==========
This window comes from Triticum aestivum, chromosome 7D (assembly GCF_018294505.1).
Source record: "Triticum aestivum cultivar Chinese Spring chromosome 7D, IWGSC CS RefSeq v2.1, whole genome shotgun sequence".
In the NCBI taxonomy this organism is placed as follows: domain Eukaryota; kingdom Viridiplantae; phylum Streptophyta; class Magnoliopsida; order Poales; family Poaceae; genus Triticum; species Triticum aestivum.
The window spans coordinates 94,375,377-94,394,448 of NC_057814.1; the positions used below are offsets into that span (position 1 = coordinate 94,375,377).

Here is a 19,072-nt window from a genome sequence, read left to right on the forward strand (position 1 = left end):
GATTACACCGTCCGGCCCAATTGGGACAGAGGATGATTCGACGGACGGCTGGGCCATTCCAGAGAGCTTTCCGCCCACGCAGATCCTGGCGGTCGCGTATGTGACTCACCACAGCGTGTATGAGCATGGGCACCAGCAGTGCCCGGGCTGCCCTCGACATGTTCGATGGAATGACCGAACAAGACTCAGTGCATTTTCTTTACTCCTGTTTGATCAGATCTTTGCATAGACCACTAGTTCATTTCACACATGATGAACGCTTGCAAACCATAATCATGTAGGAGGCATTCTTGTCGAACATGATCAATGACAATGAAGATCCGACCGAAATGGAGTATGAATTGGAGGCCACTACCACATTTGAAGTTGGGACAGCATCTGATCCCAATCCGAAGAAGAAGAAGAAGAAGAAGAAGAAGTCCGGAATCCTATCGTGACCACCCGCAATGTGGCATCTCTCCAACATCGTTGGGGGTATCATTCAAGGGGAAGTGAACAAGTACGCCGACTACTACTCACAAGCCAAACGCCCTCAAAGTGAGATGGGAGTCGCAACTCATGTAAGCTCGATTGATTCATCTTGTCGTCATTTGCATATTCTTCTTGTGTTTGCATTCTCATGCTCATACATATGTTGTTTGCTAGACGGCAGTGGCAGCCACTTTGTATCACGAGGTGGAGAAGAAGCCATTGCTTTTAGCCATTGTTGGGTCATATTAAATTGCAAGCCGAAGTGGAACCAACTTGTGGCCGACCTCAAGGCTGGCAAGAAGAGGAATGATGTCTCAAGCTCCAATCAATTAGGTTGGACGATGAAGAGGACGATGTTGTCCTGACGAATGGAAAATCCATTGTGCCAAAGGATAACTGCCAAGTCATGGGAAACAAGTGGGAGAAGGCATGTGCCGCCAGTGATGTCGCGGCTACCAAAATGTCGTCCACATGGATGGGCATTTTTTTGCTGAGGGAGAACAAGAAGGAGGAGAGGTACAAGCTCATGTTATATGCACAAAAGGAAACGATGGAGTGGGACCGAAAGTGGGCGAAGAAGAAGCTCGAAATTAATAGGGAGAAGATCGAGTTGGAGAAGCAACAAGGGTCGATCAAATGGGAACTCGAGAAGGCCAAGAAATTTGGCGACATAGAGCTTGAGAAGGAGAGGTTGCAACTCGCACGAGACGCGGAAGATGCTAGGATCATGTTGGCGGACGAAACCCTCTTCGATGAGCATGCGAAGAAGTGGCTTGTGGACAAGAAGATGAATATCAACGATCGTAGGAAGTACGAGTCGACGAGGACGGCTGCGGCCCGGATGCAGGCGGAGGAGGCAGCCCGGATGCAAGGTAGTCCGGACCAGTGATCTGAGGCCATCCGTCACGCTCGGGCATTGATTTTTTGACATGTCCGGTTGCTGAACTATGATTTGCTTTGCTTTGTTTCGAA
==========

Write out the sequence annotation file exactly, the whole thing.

This window comes from Triticum aestivum, chromosome 7D (assembly GCF_018294505.1).
Source record: "Triticum aestivum cultivar Chinese Spring chromosome 7D, IWGSC CS RefSeq v2.1, whole genome shotgun sequence".
In the NCBI taxonomy this organism is placed as follows: domain Eukaryota; kingdom Viridiplantae; phylum Streptophyta; class Magnoliopsida; order Poales; family Poaceae; genus Triticum; species Triticum aestivum.
The window spans coordinates 94,375,377-94,394,448 of NC_057814.1; the positions used below are offsets into that span (position 1 = coordinate 94,375,377).

Here is a 19,072-nt window from a genome sequence, read left to right on the forward strand (position 1 = left end):
GATTACACCGTCCGGCCCAATTGGGACAGAGGATGATTCGACGGACGGCTGGGCCATTCCAGAGAGCTTTCCGCCCACGCAGATCCTGGCGGTCGCGTATGTGACTCACCACAGCGTGTATGAGCATGGGCACCAGCAGTGCCCGGGCTGCCCTCGACATGTTCGATGGAATGACCGAACAAGACTCAGTGCATTTTCTTTACTCCTGTTTGATCAGATCTTTGCATAGACCACTAGTTCATTTCACACATGATGAACGCTTGCAAACCATAATCATGTAGGAGGCATTCTTGTCGAACATGATCAATGACAATGAAGATCCGACCGAAATGGAGTATGAATTGGAGGCCACTACCACATTTGAAGTTGGGACAGCATCTGATCCCAATCCGAAGAAGAAGAAGAAGAAGAAGAAGAAGTCCGGAATCCTATCGTGACCACCCGCAATGTGGCATCTCTCCAACATCGTTGGGGGTATCATTCAAGGGGAAGTGAACAAGTACGCCGACTACTACTCACAAGCCAAACGCCCTCAAAGTGAGATGGGAGTCGCAACTCATGTAAGCTCGATTGATTCATCTTGTCGTCATTTGCATATTCTTCTTGTGTTTGCATTCTCATGCTCATACATATGTTGTTTGCTAGACGGCAGTGGCAGCCACTTTGTATCACGAGGTGGAGAAGAAGCCATTGCTTTTAGCCATTGTTGGGTCATATTAAATTGCAAGCCGAAGTGGAACCAACTTGTGGCCGACCTCAAGGCTGGCAAGAAGAGGAATGATGTCTCAAGCTCCAATCAATTAGGTTGGACGATGAAGAGGACGATGTTGTCCTGACGAATGGAAAATCCATTGTGCCAAAGGATAACTGCCAAGTCATGGGAAACAAGTGGGAGAAGGCATGTGCCGCCAGTGATGTCGCGGCTACCAAAATGTCGTCCACATGGATGGGCATTTTTTTGCTGAGGGAGAACAAGAAGGAGGAGAGGTACAAGCTCATGTTATATGCACAAAAGGAAACGATGGAGTGGGACCGAAAGTGGGCGAAGAAGAAGCTCGAAATTAATAGGGAGAAGATCGAGTTGGAGAAGCAACAAGGGTCGATCAAATGGGAACTCGAGAAGGCCAAGAAATTTGGCGACATAGAGCTTGAGAAGGAGAGGTTGCAACTCGCACGAGACGCGGAAGATGCTAGGATCATGTTGGCGGACGAAACCCTCTTCGATGAGCATGCGAAGAAGTGGCTTGTGGACAAGAAGATGAATATCAACGATCGTAGGAAGTACGAGTCGACGAGGACGGCTGCGGCCCGGATGCAGGCGGAGGAGGCAGCCCGGATGCAAGGTAGTCCGGACCAGTGATCTGAGGCCATCCGTCACGCTCGGGCATTGATTTTTTGACATGTCCGGTTGCTGAACTATGATTTGCTTTGCTTTGTTTCGAA